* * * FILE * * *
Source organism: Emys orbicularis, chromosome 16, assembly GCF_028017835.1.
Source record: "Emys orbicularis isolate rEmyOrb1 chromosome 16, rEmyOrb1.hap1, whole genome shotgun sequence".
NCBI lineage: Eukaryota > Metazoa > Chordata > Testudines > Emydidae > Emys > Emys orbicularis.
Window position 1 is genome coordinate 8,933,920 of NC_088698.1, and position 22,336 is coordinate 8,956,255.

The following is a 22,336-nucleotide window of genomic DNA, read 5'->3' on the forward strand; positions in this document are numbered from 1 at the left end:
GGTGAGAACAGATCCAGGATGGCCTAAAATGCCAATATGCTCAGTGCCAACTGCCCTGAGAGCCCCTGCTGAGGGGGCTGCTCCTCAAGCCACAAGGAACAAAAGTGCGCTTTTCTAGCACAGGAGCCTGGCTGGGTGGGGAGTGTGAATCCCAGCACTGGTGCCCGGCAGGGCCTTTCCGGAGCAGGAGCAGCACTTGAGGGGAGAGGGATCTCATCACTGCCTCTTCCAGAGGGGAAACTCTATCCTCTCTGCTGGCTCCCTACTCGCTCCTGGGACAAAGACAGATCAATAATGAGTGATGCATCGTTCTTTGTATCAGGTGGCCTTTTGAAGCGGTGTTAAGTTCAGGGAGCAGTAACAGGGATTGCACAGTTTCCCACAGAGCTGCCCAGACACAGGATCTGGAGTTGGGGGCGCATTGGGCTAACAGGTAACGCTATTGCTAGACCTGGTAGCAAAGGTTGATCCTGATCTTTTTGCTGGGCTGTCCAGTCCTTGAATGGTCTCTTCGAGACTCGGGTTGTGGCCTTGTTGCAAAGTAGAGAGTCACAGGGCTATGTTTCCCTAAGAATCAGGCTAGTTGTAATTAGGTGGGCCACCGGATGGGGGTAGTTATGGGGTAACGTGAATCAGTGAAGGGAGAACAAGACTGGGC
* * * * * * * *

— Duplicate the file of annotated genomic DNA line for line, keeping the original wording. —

Source organism: Emys orbicularis, chromosome 16, assembly GCF_028017835.1.
Source record: "Emys orbicularis isolate rEmyOrb1 chromosome 16, rEmyOrb1.hap1, whole genome shotgun sequence".
NCBI lineage: Eukaryota > Metazoa > Chordata > Testudines > Emydidae > Emys > Emys orbicularis.
Window position 1 is genome coordinate 8,933,920 of NC_088698.1, and position 22,336 is coordinate 8,956,255.

The following is a 22,336-nucleotide window of genomic DNA, read 5'->3' on the forward strand; positions in this document are numbered from 1 at the left end:
GGTGAGAACAGATCCAGGATGGCCTAAAATGCCAATATGCTCAGTGCCAACTGCCCTGAGAGCCCCTGCTGAGGGGGCTGCTCCTCAAGCCACAAGGAACAAAAGTGCGCTTTTCTAGCACAGGAGCCTGGCTGGGTGGGGAGTGTGAATCCCAGCACTGGTGCCCGGCAGGGCCTTTCCGGAGCAGGAGCAGCACTTGAGGGGAGAGGGATCTCATCACTGCCTCTTCCAGAGGGGAAACTCTATCCTCTCTGCTGGCTCCCTACTCGCTCCTGGGACAAAGACAGATCAATAATGAGTGATGCATCGTTCTTTGTATCAGGTGGCCTTTTGAAGCGGTGTTAAGTTCAGGGAGCAGTAACAGGGATTGCACAGTTTCCCACAGAGCTGCCCAGACACAGGATCTGGAGTTGGGGGCGCATTGGGCTAACAGGTAACGCTATTGCTAGACCTGGTAGCAAAGGTTGATCCTGATCTTTTTGCTGGGCTGTCCAGTCCTTGAATGGTCTCTTCGAGACTCGGGTTGTGGCCTTGTTGCAAAGTAGAGAGTCACAGGGCTATGTTTCCCTAAGAATCAGGCTAGTTGTAATTAGGTGGGCCACCGGATGGGGGTAGTTATGGGGTAACGTGAATCAGTGAAGGGAGAACAAGACTGGGC